The COVID-19 pandemic has impacted people’s mental health worldwide and brought to the surface not only the stigma that surrounds mental health, but also the disparities that often accompany various mental health conditions. After hosting two webinars on reporting on mental health, we asked our HJN Ambassador Babatunde Okunlola to work with his local network of health journalists in Nigeria on identifying quality media coverage of mental health in the most populous country in Sub-Saharan Africa. The story that originally inspired us for this series was an audio documentary produced by Babatunde himself on police brutality and trauma (included below). Take a look – and a listen – to some of the stories that received a mini grant to report on this multi-faceted and under-reported topic.

Graphic on post-partum depression
In this critical story about post-partum depression, health journalist Chibuike Alagboso investigates prevailing attitudes towards maternal mental health and the important work led by Onyedikachi Ekwerike, a clinical psychologist and the founder of the Postpartum Support Network Africa. Read more.

Michael Jacob hosts a Mind Therapy session with business women in Nigeria
In a special report for the Nigerian Tribune, reporter Ifedayo Ogunyemi highlights the mental health toll of the global COVID-19 pandemic on many Nigerians due to economic hardship and social isolation. Life Coach and Mind Therapist Michael Jacob shares how he was swamped with requests for help to cope with pandemic-induced stressors. Read more.

Finding Closure documentary graphics
When the #BlackLivesMatter movement went mainstream in 2020 and people all over the world took to the streets, Babatunde Okunlola investigated how a similar movement led to the disbandment of the Special Anti-robbery squad in Nigeria, a unit accused of abuses and misconducts, against ordinary Nigerians. Listen.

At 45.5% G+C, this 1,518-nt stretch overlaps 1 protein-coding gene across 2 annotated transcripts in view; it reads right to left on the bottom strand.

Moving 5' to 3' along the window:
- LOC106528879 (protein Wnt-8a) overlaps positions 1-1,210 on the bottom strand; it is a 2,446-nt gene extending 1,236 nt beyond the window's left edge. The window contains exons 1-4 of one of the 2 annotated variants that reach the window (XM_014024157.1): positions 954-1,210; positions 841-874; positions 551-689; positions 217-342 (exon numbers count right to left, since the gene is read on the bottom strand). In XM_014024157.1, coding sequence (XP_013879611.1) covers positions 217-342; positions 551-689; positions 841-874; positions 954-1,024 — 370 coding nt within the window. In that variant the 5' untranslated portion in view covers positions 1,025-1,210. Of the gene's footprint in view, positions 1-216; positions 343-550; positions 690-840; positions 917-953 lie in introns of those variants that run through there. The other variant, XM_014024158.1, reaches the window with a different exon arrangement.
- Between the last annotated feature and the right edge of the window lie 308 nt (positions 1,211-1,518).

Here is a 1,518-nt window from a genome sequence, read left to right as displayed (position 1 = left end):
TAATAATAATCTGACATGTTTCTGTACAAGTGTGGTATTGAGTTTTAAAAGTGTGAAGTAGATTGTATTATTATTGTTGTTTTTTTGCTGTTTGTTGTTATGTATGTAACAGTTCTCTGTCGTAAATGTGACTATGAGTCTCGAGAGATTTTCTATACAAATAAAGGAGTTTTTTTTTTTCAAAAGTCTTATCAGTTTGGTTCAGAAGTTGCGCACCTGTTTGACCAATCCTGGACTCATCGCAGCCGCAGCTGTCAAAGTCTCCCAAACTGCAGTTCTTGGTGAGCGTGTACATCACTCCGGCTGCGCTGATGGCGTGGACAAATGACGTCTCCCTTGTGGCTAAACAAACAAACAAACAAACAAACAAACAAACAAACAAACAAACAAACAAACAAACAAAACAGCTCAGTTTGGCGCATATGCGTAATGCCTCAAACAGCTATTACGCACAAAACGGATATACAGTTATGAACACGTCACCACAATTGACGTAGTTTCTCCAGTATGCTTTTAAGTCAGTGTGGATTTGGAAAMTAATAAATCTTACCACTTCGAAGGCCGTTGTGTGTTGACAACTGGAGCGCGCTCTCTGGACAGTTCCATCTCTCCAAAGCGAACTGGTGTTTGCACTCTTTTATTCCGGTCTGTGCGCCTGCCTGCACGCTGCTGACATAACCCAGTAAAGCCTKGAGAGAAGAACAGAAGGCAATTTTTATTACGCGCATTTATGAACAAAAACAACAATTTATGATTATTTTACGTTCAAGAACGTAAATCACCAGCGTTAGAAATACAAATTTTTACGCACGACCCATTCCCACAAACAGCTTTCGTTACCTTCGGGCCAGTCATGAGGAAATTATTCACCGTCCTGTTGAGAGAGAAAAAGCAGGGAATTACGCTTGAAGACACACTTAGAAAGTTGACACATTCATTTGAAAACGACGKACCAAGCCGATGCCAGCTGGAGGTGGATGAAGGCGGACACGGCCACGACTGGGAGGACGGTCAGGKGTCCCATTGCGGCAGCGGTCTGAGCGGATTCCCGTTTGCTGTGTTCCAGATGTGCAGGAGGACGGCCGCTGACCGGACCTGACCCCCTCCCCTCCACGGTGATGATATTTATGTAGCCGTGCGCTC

Logo of 88.7FM radio in Nigeria
On the occasion of World Mental Health Day on October 10th, Zainab Oyiza Sanni filed a special report on the state of mental health in Nigeria. She discusses the stigma that often surrounds it and the various coping mechanisms adopted by the people who suffer from it. Listen.

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Melony Ishola presents “Corona babies: the impact of Covid-19 on Nigerian children.” How have parents of young children coped with the prolonged COVID-19 pandemic? What has been the mental health toll on young children and their families? The impact of digital learning. Missing being together. Listen.

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Brain drain contributes to the low number of mental health providers in Nigeria: 250 psychiatrists in the entire country. Despite the global pandemic and other mental health stressors, Nigerians continue to shy away from seeking help. In this audio story, Dapo Oluyide explores the mental health stories behind the numbers. Listen.

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Chidera Rosecamille Aneke
In this first-person testimonial, journalist Chidera Rosecamille Aneke shares her journey coping with depression and asking for help. While coming to terms with her own struggle, Chidera addresses important issues related to stigma around therapy and medications. Listen.

Brain image with stethoscope
In this article for the Factual Times, Oyewale Oyelola addresses the prevailing misconceptions that exist around mental health in Nigeria. After diving into some of the root causes, the journalist interviews a psychiatrist and provides helpful resources. Read more.

Rocks balancing by a beach
In her health radio show The Clinic, Yecenu offers a space to professional Nigerian women for sharing how they strive to maintain work-life balance and what they do to care for themselves. From diplomats to entrepreneurs, female guests discuss the challenges of modern-day life and of meeting family expectations. Listen.

Weed bundle in Nigeria
The honorable mention of this series, goes to an undercover story published by the Nigerian Foundation for Investigative Journalism. It is about drug abuse and police corruption in Lagos. The link with mental health is that drugs are the coping mechanism for many who suffer silently but don’t ask for help. Read the entire story.